Our Takeaway after Basecamp’s System Outage: Prevention Is Always Better than Cure

As a communications agency, staying ahead of the game is our daily bread. For this, our entire staff gathers around a huge table every Thursday morning for a weekly meeting to discuss the status of all the clients we work for: reviewing goals, adjusting strategies and resolving emerging issues immediately is crucial in ensuring that our clients’ projects are on-track and make great strides. But what if the project management tool to coordinate all of this is down all at once when it is most needed? Well, that’s exactly what we – among many others – faced two weeks ago.       

 

What happened?

On November 9, Basecamp 3 had been stuck in read-only mode for nearly five hours straight. Although access to existing messages, to-do lists and files were still fully available, albeit non-edible, new data could not be added into the team communication software whatsoever.

 

What exactly caused the outage in the first place?

Every type of activity, from posting a message, updating a to-do list or merely liking one of your co-workers’ comments, is meticulously tracked and archived into a large table of events. As it transpired, Basement’s “database hit the ceiling of 2,147,483,647 on [this] very busy events table,” according to a later statement by David Heinemeier Hansson, co-founder of the software. The capacity to write any new events was reached or to put into layman’s terms: Basecamp was running out of memory space.

 

How did service users cope with this downtime?

It didn’t take long until customers took to Twitter asking for updates on the issue. Some affected users also didn’t recoil from expressing their frustration about the service failure:

 

 

 

On the flipside, a number of users took it with a grain of salt appreciating a somewhat unforeseen coffee break:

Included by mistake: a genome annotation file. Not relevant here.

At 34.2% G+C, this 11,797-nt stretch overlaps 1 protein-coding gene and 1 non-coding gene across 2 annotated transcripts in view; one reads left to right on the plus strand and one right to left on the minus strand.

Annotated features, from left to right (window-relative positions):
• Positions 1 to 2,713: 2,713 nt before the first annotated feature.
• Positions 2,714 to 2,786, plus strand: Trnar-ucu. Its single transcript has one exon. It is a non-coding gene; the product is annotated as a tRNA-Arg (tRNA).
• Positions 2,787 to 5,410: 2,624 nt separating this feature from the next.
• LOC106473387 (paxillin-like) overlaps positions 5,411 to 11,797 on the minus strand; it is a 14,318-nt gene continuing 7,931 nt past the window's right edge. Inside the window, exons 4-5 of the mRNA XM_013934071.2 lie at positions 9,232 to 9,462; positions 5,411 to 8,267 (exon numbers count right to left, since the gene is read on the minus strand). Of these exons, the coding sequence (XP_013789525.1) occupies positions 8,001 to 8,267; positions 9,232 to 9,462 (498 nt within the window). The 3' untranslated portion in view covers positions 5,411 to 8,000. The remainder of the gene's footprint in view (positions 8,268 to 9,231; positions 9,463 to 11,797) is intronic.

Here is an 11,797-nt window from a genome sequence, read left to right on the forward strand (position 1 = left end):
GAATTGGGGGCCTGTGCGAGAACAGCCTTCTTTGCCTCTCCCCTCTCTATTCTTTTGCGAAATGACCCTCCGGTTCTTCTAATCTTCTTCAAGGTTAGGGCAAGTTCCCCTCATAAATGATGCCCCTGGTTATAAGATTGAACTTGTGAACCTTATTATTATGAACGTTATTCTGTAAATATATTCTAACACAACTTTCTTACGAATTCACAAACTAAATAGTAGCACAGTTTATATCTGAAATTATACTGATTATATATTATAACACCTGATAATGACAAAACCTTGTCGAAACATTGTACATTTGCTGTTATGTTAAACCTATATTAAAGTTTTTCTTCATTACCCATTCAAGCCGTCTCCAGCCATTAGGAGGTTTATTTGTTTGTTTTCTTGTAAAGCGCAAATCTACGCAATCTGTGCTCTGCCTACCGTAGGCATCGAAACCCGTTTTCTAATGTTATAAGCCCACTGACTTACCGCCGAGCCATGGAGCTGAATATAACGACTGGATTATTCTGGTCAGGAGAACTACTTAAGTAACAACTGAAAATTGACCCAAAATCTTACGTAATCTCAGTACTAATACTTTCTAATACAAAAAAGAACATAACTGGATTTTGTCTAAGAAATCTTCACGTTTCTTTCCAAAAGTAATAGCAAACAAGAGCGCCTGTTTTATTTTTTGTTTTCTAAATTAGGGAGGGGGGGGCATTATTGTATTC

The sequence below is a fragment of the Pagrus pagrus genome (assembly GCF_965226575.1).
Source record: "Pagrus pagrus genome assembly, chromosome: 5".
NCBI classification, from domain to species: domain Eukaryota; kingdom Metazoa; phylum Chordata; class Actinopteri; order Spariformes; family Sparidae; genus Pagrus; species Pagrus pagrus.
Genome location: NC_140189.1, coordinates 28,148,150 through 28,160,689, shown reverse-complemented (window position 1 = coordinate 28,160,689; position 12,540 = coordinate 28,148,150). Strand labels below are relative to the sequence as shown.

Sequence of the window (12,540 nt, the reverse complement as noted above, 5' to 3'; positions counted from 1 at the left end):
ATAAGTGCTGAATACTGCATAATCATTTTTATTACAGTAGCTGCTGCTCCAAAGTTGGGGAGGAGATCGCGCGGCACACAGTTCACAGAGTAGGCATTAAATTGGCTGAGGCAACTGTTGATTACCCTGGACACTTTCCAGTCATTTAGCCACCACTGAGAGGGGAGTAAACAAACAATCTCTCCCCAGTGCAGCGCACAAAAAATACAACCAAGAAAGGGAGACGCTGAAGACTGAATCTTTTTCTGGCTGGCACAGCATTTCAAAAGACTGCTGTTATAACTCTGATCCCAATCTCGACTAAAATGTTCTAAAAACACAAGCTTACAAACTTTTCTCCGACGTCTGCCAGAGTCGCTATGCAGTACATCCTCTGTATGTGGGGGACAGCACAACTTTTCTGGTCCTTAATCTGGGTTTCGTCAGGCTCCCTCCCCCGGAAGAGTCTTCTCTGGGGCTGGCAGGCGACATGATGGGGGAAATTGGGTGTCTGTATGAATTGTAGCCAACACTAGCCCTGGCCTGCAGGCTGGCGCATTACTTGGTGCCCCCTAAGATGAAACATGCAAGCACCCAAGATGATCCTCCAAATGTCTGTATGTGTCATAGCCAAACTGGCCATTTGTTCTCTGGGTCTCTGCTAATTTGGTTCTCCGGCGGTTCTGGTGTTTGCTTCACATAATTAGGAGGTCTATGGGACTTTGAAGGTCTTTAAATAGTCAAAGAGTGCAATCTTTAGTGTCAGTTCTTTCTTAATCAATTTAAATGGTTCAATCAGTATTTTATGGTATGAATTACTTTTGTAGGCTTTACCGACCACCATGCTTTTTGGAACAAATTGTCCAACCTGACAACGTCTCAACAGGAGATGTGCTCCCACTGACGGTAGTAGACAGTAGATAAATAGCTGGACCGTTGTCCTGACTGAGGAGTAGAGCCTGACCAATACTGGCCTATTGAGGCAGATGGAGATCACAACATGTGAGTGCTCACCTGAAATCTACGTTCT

What to learn from it?

In light of most users’ positive encouragement online, Basecamp certainly did a great job at handling the issue as fast and, more importantly, as transparent as possible. As we continuously highlighted in previous blog posts about thought leadership, there’s a golden rule in crisis communications: Validate concern and show action – and that’s precisely what happened. After users had been informed about the failure on Twitter early on, Basecamp demonstrated great endeavor in providing updates consistently and soothing customers by specifying an exact time by which the system would be back online, even reminding users to consider time differences depending on their location. Needless to say, this proactive engagement helped the software company, which prides itself on offering a reliable service with an uptime record of 99.998%, to maneuver through this incident in an adept manner.

This week, Basecamp eventually settled this system outage by presenting a concluding failure report to its customers alongside another apology on the part of the leadership.

The crux of the whole matter here is – as Basecamp itself acknowledges repeatedly – that this failure, above all, was very much avoidable. An easy fix that could have averted a fairly disproportionate outcome if it only came up a little earlier. All this being said, the takeaway of the story is: carving out some time for ancillary meetings to re-evaluate what’s on your plate is of utmost importance, as we have seen: prevention is always better than cure!